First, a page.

The traditional food of Sikkim


Each region will have a typical cuisine of its own. No trip of a beautiful destination gets completed without experimenting with the regional food of that place. People of Sikkim love their food! The staple food grain Sikkim is rice. One of their most popular snacking or delicacies is momos that are dumplings made of stuffed meat, vegetables, cheese, etc. Among the major dishes that the people of Sikkim eat is Dal Bhat which is nothing other than boiled rice eaten with lentil soup and assorted with a vegetable dish called tarkari and chutney. Similarly, among the Nepalese, the most common dish is Dhindo by cooking flour with water. Then there is the Gya Thuk or Thukpa, which is noodle soup prepared with vegetables or meat or both. Phagshapa is common among people with love for pork fat.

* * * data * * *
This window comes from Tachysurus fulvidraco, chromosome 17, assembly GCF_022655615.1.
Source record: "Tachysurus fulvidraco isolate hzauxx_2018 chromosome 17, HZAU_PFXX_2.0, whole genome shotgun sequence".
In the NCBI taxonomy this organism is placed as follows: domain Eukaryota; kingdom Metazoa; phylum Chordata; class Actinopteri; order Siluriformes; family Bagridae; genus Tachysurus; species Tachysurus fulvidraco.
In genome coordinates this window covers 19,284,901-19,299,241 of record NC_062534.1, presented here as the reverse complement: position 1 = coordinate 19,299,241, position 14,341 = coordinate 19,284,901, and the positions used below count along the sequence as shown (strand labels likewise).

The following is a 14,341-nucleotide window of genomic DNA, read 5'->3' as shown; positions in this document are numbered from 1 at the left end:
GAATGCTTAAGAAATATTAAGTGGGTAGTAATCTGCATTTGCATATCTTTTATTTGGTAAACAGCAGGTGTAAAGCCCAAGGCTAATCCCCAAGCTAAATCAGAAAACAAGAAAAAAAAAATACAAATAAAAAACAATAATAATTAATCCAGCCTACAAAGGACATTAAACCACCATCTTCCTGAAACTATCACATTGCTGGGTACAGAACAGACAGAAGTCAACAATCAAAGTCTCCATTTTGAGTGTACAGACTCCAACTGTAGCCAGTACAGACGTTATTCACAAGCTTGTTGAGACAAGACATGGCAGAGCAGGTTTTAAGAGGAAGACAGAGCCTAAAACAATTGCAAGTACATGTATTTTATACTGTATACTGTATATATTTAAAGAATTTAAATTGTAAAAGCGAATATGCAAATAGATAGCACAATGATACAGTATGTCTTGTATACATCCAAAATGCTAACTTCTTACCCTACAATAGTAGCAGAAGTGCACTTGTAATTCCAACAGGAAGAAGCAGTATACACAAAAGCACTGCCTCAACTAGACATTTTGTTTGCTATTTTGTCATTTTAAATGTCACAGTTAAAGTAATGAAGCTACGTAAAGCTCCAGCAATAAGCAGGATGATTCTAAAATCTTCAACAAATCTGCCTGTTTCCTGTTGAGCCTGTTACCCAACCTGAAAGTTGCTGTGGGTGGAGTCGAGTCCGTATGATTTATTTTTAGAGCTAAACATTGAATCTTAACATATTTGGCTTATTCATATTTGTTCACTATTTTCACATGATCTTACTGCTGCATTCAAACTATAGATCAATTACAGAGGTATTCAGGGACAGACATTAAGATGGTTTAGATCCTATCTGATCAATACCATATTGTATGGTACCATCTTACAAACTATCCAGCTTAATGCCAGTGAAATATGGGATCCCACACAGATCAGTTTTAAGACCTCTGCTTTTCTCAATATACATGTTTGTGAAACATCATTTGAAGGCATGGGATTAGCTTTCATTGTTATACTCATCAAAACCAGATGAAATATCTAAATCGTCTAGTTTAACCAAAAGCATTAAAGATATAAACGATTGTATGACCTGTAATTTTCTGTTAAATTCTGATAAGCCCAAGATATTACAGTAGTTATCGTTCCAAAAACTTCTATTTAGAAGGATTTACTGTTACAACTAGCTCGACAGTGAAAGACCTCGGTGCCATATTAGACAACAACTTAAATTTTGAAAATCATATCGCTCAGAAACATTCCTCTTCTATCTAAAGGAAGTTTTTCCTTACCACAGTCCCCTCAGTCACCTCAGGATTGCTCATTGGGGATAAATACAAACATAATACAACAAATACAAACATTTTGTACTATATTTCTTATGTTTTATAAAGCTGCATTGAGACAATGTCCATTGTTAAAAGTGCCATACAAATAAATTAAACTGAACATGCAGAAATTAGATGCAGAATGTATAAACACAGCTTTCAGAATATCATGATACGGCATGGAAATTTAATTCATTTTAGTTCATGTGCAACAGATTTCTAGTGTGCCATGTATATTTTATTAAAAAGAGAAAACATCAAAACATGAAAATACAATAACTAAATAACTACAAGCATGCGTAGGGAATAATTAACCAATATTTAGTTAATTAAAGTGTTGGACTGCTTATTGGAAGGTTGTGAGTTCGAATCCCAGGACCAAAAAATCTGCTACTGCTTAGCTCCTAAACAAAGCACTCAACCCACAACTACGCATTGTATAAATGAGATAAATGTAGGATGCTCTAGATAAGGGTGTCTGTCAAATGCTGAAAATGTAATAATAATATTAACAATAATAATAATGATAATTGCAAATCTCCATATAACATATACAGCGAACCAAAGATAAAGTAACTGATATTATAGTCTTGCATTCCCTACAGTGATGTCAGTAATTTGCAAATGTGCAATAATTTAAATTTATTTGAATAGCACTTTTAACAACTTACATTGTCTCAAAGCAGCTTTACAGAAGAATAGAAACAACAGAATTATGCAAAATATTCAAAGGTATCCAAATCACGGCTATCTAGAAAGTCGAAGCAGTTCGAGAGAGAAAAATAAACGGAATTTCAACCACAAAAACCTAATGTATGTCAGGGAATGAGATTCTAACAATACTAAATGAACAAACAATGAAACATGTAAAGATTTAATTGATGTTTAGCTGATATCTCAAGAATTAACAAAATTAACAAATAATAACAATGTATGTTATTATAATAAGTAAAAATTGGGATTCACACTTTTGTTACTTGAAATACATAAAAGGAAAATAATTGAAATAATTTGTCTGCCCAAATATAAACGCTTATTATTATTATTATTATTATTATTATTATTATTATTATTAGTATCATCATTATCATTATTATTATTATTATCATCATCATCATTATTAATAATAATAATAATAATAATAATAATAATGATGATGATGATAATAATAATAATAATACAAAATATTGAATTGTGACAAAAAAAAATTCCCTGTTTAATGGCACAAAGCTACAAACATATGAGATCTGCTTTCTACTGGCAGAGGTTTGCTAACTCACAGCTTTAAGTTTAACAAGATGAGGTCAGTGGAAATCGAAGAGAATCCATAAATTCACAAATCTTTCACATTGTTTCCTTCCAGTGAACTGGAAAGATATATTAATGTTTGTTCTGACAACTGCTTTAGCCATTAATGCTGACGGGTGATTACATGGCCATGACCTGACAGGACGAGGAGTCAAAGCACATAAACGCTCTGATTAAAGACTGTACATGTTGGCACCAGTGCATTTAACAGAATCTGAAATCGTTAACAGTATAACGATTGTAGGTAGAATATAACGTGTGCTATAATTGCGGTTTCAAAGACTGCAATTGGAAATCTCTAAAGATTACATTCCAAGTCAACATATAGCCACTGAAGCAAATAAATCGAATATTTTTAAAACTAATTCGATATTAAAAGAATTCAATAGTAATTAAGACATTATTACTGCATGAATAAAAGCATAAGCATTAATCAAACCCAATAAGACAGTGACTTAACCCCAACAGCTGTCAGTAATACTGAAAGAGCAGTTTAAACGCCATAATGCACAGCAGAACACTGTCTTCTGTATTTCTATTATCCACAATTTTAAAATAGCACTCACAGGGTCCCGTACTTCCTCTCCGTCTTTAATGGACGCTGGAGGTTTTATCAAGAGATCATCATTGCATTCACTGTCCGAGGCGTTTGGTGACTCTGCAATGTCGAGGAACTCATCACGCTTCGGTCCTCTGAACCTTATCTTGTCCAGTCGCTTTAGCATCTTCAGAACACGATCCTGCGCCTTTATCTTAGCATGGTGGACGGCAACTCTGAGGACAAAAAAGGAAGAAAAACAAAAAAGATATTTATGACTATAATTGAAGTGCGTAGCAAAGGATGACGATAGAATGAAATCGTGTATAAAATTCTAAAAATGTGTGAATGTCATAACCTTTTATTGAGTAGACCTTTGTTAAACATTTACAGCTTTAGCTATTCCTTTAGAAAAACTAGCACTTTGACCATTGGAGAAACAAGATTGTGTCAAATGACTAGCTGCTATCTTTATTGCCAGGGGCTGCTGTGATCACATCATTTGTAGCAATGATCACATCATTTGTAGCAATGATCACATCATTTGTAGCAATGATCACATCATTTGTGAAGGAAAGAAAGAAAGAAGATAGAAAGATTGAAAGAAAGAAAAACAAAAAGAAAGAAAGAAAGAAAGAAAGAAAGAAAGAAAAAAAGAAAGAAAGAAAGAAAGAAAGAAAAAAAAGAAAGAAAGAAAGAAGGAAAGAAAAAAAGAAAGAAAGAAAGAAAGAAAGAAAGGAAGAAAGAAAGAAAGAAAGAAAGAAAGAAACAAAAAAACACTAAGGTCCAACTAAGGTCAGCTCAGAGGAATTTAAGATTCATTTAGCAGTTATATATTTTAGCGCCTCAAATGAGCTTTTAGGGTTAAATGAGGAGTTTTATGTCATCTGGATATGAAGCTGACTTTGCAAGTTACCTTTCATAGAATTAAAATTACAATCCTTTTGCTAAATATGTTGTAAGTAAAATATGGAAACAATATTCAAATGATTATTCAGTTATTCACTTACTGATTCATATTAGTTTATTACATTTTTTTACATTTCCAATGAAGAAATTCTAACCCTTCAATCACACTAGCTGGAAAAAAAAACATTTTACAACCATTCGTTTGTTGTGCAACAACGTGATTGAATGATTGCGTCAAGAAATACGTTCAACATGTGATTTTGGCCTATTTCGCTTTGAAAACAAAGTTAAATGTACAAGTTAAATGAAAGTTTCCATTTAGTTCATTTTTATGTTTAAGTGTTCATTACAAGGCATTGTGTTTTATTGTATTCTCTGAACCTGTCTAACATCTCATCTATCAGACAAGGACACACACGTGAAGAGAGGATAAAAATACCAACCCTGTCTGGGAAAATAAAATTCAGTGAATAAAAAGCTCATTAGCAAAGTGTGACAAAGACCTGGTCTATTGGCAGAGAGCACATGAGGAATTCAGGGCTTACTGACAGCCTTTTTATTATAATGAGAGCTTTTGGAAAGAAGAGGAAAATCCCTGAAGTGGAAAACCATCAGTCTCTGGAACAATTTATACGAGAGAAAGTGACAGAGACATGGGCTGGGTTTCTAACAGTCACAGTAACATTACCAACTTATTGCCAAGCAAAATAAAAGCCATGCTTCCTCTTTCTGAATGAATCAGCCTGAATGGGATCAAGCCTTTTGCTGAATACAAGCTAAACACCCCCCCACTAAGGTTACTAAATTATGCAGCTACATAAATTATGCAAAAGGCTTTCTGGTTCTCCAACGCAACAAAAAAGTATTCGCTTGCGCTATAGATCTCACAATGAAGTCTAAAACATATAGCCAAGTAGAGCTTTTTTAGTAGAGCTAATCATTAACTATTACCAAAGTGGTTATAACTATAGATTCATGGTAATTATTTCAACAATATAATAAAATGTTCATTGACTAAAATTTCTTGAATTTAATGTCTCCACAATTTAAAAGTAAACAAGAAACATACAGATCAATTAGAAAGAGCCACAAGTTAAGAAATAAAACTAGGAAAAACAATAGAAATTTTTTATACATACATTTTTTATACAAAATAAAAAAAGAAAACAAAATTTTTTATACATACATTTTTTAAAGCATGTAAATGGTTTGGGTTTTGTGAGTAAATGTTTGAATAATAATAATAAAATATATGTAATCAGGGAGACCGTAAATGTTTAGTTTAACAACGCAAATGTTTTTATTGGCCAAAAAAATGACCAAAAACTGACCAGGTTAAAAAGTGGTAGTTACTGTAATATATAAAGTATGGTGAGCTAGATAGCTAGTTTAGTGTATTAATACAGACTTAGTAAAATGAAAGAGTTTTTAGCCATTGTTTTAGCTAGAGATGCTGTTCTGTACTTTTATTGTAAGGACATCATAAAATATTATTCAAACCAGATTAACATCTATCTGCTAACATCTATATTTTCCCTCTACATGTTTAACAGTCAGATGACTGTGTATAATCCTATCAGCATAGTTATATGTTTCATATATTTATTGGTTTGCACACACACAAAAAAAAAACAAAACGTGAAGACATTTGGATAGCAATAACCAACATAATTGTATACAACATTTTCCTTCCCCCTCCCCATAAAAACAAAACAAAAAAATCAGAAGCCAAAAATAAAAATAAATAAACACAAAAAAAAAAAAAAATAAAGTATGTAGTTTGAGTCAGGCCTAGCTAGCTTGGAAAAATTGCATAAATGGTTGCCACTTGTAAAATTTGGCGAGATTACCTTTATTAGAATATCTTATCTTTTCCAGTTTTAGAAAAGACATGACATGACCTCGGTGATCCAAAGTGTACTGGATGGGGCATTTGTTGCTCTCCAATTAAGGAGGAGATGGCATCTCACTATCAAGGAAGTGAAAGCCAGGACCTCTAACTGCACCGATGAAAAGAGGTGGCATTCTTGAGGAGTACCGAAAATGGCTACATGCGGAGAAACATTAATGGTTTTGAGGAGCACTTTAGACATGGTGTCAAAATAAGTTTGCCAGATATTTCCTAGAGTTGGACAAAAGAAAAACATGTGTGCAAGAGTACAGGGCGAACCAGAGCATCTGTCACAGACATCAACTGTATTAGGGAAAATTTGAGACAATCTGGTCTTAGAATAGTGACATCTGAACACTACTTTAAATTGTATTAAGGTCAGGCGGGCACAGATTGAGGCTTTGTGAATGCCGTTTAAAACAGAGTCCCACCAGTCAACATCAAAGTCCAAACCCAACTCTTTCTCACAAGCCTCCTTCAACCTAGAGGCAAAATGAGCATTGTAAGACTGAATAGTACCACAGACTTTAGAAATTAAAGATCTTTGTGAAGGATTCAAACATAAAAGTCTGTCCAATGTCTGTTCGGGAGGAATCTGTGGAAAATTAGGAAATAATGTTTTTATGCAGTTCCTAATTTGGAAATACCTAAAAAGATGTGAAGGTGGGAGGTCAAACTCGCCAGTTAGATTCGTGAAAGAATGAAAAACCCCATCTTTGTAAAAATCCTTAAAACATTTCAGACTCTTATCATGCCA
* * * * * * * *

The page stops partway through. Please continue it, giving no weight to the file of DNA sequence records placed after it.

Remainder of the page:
This is a dish prepared by stewed pork fat and radish in dry chilies. A bread-based dish called Sha Phaley is made from seasoned beef and cabbage. Under the category of popular vegetarian dishes fall Gundruk and Sinki, which are primarily soups. Gundruk is made from mustard or spinach leaves and Sinki is made from radish. Some other favorite dishes can be named as shal-phaley, chowmein, fakthu, gack-go soup and wontons.

Sikkim Attire and Lifestyle

Each region will have a typical attire which will again vary between men and women. The current generation prefers wearing Western-style clothing. The rural people still follow the traditional attire worn once by their ancestors. Thokro Dum or white pajama are worn by Sikkim men.

Women wear Dumvum, Dumdyam, Kho, and Bhaku. Women wear a lot of jewelry too. Bulaki or nose ring is worn along with Diu or Gold Bangle and Joko or finger ring. Pharia is a traditional saree that comes in various shades and worn by women. Vermillion applied on the parting of hair by women is a symbol of having been married.

Sikkim Tour Packages uphold the very best and the most diverse cultural side of the society and a vacation in Sikkim calls for unlimited fun and memories.